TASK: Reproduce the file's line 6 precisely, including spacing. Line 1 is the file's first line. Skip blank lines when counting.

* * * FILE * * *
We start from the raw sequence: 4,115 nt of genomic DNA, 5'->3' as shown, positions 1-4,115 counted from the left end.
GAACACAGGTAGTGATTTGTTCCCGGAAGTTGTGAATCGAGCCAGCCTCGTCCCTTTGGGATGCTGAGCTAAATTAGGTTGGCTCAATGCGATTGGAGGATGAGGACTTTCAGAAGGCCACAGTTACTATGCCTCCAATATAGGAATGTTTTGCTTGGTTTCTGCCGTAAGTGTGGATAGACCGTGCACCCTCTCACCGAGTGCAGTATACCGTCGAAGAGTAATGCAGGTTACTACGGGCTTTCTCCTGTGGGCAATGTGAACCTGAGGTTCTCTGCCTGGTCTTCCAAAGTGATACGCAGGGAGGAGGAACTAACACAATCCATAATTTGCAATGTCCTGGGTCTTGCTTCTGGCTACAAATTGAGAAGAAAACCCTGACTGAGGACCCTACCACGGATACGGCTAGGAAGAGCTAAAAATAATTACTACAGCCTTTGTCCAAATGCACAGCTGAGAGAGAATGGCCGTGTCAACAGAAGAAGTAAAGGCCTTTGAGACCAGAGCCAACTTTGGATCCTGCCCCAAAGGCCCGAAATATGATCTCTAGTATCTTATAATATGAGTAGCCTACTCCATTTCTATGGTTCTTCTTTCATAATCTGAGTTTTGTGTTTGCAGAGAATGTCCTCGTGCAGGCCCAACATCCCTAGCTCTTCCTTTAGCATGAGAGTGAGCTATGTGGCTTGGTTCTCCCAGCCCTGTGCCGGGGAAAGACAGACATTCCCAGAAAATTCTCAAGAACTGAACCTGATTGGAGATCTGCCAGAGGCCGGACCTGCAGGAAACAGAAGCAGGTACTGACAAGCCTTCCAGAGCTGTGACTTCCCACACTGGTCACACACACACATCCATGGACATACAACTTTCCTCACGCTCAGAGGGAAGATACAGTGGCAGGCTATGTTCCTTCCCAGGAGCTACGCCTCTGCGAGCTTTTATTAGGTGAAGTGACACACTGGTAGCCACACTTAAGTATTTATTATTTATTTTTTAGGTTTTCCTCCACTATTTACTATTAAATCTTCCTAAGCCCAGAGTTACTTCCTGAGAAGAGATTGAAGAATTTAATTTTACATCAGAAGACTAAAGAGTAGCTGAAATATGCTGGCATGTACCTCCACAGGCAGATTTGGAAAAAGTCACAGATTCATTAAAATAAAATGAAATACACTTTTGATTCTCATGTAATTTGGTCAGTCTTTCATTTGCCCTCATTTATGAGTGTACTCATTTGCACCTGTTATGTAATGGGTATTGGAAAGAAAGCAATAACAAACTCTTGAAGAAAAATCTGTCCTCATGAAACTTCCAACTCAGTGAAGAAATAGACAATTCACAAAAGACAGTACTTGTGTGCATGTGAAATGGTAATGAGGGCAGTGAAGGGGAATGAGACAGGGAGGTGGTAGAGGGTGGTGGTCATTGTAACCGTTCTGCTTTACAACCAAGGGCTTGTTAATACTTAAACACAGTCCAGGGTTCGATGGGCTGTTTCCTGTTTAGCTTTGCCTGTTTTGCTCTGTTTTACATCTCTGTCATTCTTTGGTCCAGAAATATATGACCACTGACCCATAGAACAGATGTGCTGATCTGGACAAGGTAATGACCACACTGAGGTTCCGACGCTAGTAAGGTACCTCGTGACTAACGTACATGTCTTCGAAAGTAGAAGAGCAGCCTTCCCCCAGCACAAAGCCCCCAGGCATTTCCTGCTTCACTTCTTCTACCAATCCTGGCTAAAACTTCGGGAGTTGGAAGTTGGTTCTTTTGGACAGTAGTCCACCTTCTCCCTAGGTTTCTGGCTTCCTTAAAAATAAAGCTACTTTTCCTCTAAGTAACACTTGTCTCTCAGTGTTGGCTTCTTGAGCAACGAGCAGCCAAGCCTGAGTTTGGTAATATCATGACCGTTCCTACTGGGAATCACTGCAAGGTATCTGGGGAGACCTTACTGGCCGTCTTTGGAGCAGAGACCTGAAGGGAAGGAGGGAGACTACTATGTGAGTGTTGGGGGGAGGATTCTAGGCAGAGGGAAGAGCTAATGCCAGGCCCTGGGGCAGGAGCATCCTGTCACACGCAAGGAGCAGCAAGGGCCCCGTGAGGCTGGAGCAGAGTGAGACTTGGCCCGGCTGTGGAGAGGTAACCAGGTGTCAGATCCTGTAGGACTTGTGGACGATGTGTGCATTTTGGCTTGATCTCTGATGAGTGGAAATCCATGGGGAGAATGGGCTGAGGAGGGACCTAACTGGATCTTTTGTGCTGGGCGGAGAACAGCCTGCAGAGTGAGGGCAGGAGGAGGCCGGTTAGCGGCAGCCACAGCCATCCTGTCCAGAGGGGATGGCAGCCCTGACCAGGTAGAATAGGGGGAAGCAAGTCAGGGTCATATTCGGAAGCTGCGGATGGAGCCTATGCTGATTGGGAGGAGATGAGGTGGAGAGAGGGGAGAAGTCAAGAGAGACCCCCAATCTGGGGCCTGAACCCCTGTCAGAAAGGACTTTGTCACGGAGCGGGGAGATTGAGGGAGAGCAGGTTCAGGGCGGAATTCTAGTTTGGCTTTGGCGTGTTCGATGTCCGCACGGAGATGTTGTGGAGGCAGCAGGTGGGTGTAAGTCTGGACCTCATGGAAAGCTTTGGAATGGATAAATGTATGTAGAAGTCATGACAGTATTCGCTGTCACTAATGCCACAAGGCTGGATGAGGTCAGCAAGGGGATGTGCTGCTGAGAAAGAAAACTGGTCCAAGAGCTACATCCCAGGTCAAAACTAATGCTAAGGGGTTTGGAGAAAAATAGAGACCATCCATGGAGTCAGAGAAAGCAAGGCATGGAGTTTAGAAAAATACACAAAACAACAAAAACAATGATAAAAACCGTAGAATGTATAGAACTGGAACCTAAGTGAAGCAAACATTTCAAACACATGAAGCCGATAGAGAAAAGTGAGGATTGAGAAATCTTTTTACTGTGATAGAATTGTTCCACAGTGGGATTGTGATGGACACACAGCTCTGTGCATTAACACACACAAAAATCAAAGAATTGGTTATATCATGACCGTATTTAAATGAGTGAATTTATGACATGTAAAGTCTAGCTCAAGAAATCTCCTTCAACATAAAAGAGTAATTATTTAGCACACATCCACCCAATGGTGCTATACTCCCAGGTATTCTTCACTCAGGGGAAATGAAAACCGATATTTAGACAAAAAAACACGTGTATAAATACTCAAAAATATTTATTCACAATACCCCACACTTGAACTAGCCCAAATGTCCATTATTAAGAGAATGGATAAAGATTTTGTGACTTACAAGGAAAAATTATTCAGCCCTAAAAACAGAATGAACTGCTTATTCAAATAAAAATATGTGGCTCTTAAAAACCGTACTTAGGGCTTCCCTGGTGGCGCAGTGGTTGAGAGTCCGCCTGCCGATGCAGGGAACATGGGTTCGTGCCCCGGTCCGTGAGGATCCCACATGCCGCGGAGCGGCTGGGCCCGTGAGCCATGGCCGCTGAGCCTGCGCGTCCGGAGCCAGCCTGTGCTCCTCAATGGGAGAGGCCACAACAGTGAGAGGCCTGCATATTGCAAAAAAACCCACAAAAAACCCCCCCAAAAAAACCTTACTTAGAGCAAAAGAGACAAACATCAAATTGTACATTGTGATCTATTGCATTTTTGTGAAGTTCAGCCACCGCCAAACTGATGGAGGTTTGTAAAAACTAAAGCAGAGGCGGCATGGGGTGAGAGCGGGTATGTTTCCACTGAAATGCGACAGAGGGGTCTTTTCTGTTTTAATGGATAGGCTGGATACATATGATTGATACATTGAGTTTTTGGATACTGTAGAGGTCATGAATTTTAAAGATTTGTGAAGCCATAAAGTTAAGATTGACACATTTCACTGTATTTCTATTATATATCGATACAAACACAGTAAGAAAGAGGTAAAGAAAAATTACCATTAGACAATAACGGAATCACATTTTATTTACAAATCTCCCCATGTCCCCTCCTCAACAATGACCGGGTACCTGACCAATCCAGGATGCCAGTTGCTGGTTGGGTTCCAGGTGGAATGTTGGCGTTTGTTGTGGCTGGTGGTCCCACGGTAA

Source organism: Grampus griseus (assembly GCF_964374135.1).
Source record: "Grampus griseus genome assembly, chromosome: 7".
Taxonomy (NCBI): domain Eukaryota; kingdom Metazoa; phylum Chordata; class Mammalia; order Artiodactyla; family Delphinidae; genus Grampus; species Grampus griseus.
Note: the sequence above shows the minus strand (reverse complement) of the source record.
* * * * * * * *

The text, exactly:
Note: the sequence above shows the minus strand (reverse complement) of the source record.